Letters to the Editor
Alternative to the Traditional Bilateral Neck Exploration
FREE PREVIEW Log in or buy this issue to read the full article. AAFP members and paid subscribers get free access to all articles. Subscribe now.
FREE PREVIEW Subscribe or buy this issue. AAFP members and paid subscribers get free access to all articles.
Am Fam Physician. 2005 Apr 1;71(7) Online.
to the editor: In the article,1 "Hyperparathyroidism," in the January 15, 2004, issue of American Family Physician, the discussion of surgical options mentions the traditional approach of bilateral neck exploration and the minimally invasive parathyroidectomy (MIP). To contemplate an MIP, preoperative localization studies, usually a Sestamibi scan and ultrasound, are necessary.
Dr. Taniegra reports that MIP can be video-assisted, endoscopic, radioguided, or image-guided. While these are indeed all options, the first three approaches have significant drawbacks. The video-assisted approach requires two incisions and usually is performed under general anesthesia. The endoscopic approach requires three incisions and expert endoscopy skills, inflates most of the central neck, and does not allow the surgeon to make a tactile assessment.2 Finally, a recent study3 recommended against the routine use of a radioguided approach because it is usually unnecessary, and it provided "confusing and inaccurate information" in 48 percent of cases. Image-guidance (combined with an intraoperative parathyroid hormone assay) is both feasible and cost-effective; it eliminates the risk of general anesthesia, requires one small incision, and has been proven to decrease operating time and length of stay.4,5
Preoperative localization allows for appropriate planning of the incision and directs the surgeon to the abnormality. Dissection is localized to the specific locale of the abnormality, minimizing pain and preventing extensive scarring. The remainder of the neck is left undisturbed. Image-guided MIP is the most effective alternative to the traditional bilateral approach when preoperative studies localize the adenoma and can be recommended as the most effective alternative to bilateral exploration.
1. Taniegra ED. Hyperparathyroidism. Am Fam Physician 2004;69:333-9. 2. Sosa JA, Udelsman R. Minimally invasive parathyroidectomy. Surg Oncol
2. Sosa JA, Udelsman R. Minimally invasive parathyroidectomy. Surg Oncol 2003;12:125-34.
3. Inabnet WB 3d, Kim CK, Haber RS, Lopchinsky RA. Radioguidance is not necessary during parathyroidectomy. Arch Surg 2002;137:967-70.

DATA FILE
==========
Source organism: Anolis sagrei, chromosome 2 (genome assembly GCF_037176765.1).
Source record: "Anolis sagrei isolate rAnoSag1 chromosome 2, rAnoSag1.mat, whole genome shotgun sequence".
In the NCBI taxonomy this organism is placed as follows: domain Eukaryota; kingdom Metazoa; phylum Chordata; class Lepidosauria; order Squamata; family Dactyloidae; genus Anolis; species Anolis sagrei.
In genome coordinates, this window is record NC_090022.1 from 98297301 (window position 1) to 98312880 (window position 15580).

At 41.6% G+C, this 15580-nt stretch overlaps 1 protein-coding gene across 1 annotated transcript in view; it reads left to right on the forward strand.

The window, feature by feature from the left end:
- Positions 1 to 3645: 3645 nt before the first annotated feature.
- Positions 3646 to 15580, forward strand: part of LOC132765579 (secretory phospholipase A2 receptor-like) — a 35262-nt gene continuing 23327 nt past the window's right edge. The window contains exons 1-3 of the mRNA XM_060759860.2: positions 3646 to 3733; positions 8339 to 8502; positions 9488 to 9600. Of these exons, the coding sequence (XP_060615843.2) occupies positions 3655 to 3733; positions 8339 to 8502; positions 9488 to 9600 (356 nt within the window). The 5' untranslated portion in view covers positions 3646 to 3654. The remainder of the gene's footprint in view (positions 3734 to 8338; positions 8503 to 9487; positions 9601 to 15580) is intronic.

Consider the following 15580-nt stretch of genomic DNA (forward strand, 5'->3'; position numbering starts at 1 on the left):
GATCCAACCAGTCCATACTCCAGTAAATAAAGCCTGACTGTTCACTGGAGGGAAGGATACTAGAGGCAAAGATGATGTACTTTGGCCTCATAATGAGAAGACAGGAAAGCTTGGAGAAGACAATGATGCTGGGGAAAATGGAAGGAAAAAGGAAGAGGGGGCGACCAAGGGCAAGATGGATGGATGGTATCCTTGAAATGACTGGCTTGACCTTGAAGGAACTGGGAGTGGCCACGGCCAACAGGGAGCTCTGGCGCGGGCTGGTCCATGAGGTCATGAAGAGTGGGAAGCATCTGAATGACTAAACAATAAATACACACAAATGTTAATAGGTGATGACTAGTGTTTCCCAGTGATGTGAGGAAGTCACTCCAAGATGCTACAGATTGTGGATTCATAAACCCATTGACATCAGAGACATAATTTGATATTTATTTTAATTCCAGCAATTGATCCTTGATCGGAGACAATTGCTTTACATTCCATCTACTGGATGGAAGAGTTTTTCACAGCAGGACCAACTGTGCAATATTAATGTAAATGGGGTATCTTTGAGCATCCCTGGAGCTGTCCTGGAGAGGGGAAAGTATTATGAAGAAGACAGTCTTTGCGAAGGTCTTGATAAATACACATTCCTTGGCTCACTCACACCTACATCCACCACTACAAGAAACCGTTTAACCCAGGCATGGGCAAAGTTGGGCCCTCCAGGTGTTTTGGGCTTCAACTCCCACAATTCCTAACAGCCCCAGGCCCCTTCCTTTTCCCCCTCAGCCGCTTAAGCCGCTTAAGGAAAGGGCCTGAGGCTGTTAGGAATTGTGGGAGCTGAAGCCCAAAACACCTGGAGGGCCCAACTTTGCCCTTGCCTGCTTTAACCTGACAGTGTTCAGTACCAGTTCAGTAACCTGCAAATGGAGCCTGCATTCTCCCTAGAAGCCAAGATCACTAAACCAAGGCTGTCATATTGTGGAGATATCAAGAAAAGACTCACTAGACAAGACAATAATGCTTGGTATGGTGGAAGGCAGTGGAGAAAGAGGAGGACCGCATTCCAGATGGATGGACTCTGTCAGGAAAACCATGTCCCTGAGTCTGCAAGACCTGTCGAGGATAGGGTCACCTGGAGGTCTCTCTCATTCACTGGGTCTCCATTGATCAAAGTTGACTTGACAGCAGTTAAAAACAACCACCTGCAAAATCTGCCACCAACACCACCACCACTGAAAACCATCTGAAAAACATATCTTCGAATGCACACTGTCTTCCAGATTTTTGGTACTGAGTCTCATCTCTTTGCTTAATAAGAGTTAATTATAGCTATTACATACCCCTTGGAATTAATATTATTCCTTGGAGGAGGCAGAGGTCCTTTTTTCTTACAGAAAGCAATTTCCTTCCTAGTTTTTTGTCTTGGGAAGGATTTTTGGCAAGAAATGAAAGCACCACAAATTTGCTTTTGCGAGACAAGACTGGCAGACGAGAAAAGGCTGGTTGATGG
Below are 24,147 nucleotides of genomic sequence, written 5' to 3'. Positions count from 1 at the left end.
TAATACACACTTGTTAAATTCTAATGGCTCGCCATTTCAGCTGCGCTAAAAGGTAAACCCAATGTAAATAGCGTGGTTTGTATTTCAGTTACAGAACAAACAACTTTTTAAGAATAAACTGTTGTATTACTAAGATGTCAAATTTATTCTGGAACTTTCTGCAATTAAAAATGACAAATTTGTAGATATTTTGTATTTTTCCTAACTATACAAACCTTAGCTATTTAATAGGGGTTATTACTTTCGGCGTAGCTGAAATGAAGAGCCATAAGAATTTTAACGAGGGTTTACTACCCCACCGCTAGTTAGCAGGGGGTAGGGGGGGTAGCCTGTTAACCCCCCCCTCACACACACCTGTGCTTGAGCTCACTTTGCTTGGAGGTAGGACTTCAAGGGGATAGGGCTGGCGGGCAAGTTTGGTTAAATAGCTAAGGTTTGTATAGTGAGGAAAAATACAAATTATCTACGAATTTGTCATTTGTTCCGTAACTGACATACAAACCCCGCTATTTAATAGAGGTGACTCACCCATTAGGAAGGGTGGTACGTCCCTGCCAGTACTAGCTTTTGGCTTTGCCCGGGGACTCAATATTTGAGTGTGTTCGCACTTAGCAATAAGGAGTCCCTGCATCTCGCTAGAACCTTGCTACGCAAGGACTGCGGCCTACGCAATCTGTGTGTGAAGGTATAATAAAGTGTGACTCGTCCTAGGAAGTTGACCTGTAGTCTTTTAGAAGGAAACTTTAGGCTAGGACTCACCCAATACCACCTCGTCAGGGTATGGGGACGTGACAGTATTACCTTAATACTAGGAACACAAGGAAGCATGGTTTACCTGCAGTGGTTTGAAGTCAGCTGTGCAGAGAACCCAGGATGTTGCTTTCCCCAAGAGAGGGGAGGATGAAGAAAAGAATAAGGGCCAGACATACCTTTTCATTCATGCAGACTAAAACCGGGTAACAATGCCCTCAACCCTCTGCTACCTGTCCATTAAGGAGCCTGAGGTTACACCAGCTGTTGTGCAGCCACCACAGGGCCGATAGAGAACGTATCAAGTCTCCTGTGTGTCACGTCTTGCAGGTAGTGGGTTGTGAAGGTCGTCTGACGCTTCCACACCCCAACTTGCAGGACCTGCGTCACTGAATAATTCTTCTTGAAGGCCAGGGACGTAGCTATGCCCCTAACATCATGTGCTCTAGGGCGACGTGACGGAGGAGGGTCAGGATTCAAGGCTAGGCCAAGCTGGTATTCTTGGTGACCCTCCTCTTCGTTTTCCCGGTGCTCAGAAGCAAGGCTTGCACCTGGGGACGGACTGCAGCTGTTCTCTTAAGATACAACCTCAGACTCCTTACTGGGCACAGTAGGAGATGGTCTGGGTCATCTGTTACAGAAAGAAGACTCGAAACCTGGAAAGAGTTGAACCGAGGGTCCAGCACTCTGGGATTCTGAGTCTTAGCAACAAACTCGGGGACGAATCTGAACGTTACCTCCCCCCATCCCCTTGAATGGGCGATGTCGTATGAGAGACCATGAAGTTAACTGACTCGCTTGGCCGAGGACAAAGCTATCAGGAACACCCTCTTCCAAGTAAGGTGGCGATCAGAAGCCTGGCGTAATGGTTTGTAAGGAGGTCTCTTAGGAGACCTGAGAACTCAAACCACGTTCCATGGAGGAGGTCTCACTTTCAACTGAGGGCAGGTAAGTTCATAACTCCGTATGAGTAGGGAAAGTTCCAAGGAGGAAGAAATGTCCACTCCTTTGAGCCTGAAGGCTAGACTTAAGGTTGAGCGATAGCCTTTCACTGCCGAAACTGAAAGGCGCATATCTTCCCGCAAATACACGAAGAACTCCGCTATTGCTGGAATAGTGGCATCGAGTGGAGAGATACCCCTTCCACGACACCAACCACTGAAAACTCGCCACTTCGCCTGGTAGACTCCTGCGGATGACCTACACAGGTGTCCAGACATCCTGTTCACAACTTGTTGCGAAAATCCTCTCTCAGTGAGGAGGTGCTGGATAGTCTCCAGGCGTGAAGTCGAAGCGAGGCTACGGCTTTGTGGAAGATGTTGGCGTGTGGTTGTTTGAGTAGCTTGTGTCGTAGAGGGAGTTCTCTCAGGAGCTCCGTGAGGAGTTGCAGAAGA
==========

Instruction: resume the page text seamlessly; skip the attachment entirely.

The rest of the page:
4. Fahy BN, Bold RJ, Beckett L, Schneider PD. Modern parathyroid surgery: a cost-benefit analysis of localizing strategies. Arch Surg 2002;137:917-22.
5. Udelsman R, Donovan PI, Sokoll LJ. One hundred consecutive minimally invasive parathyroid explorations. Ann Surg 2000;232:331-9.
in reply: I basically agree with the discussion of Dr. Lopchinsky and Ms. Love that image-guided minimally invasive parathyroidectomy (MIP) is the most effective alternative to bilateral exploration in the surgical management of primary hyperparathyroidism.
Send letters to Kenneth W. Lin, MD, MPH, Associate Deputy Editor for AFP Online, e-mail: email@example.com, or 11400 Tomahawk Creek Pkwy., Leawood, KS 66211-2680.
Please include your complete address, e-mail address, and telephone number. Letters should be fewer than 400 words and limited to six references, one table or figure, and three authors.
Letters submitted for publication in AFP must not be submitted to any other publication. Possible conflicts of interest must be disclosed at time of submission. Submission of a letter will be construed as granting the American Academy of Family Physicians permission to publish the letter in any of its publications in any form. The editors may edit letters to meet style and space requirements.
Copyright © 2005 by the American Academy of Family Physicians.
This content is owned by the AAFP. A person viewing it online may make one printout of the material and may use that printout only for his or her personal, non-commercial reference. This material may not otherwise be downloaded, copied, printed, stored, transmitted or reproduced in any medium, whether now known or later invented, except as authorized in writing by the AAFP. Contact firstname.lastname@example.org for copyright questions and/or permission requests.
Want to use this article elsewhere? Get Permissions